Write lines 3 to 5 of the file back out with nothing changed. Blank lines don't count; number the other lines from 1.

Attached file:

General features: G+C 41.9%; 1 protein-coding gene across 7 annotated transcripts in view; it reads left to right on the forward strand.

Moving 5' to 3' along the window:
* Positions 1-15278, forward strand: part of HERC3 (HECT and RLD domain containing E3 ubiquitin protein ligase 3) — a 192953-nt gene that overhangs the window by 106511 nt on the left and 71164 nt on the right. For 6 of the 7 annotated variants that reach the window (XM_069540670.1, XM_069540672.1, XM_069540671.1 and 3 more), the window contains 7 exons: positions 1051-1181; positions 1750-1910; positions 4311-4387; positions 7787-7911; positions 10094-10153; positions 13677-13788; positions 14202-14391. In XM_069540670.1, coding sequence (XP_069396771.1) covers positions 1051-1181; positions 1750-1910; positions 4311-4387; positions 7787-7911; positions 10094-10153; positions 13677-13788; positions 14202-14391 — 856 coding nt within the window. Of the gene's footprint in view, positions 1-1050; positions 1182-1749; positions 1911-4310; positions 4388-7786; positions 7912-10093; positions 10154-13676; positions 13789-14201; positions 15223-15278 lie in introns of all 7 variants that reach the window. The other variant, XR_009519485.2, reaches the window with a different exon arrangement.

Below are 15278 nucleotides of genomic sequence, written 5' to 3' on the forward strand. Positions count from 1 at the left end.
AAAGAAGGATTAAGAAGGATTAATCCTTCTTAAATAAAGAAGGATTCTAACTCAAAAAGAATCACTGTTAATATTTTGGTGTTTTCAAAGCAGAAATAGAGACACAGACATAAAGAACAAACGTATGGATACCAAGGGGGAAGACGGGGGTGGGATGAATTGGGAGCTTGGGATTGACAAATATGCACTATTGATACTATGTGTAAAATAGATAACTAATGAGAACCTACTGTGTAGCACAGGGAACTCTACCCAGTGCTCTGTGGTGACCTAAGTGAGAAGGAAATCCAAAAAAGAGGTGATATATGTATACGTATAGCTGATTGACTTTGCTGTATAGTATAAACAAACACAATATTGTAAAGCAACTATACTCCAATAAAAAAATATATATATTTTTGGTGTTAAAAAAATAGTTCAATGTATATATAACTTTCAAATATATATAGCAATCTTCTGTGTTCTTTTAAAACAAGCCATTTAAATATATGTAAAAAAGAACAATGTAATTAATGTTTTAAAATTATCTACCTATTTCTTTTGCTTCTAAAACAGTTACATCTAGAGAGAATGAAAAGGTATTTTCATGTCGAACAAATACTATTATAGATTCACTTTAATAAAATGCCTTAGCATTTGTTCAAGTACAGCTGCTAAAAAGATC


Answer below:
* Positions 1-15278, forward strand: part of HERC3 (HECT and RLD domain containing E3 ubiquitin protein ligase 3) — a 192953-nt gene that overhangs the window by 106511 nt on the left and 71164 nt on the right. For 6 of the 7 annotated variants that reach the window (XM_069540670.1, XM_069540672.1, XM_069540671.1 and 3 more), the window contains 7 exons: positions 1051-1181; positions 1750-1910; positions 4311-4387; positions 7787-7911; positions 10094-10153; positions 13677-13788; positions 14202-14391. In XM_069540670.1, coding sequence (XP_069396771.1) covers positions 1051-1181; positions 1750-1910; positions 4311-4387; positions 7787-7911; positions 10094-10153; positions 13677-13788; positions 14202-14391 — 856 coding nt within the window. Of the gene's footprint in view, positions 1-1050; positions 1182-1749; positions 1911-4310; positions 4388-7786; positions 7912-10093; positions 10154-13676; positions 13789-14201; positions 15223-15278 lie in introns of all 7 variants that reach the window. The other variant, XR_009519485.2, reaches the window with a different exon arrangement.

Below are 15278 nucleotides of genomic sequence, written 5' to 3' on the forward strand. Positions count from 1 at the left end.
AAAGAAGGATTAAGAAGGATTAATCCTTCTTAAATAAAGAAGGATTCTAACTCAAAAAGAATCACTGTTAATATTTTGGTGTTTTCAAAGCAGAAATAGAGACACAGACATAAAGAACAAACGTATGGATACCAAGGGGGAAGACGGGGGTGGGATGAATTGGGAGCTTGGGATTGACAAATATGCACTATTGATACTATGTGTAAAATAGATAACTAATGAGAACCTACTGTGTAGCACAGGGAACTCTACCCAGTGCTCTGTGGTGACCTAAGTGAGAAGGAAATCCAAAAAAGAGGTGATATATGTATACGTATAGCTGATTGACTTTGCTGTATAGTATAAACAAACACAATATTGTAAAGCAACTATACTCCAATAAAAAAATATATATATTTTTGGTGTTAAAAAAATAGTTCAATGTATATATAACTTTCAAATATATATAGCAATCTTCTGTGTTCTTTTAAAACAAGCCATTTAAATATATGTAAAAAAGAACAATGTAATTAATGTTTTAAAATTATCTACCTATTTCTTTTGCTTCTAAAACAGTTACATCTAGAGAGAATGAAAAGGTATTTTCATGTCGAACAAATACTATTATAGATTCACTTTAATAAAATGCCTTAGCATTTGTTCAAGTACAGCTGCTAAAAAGATC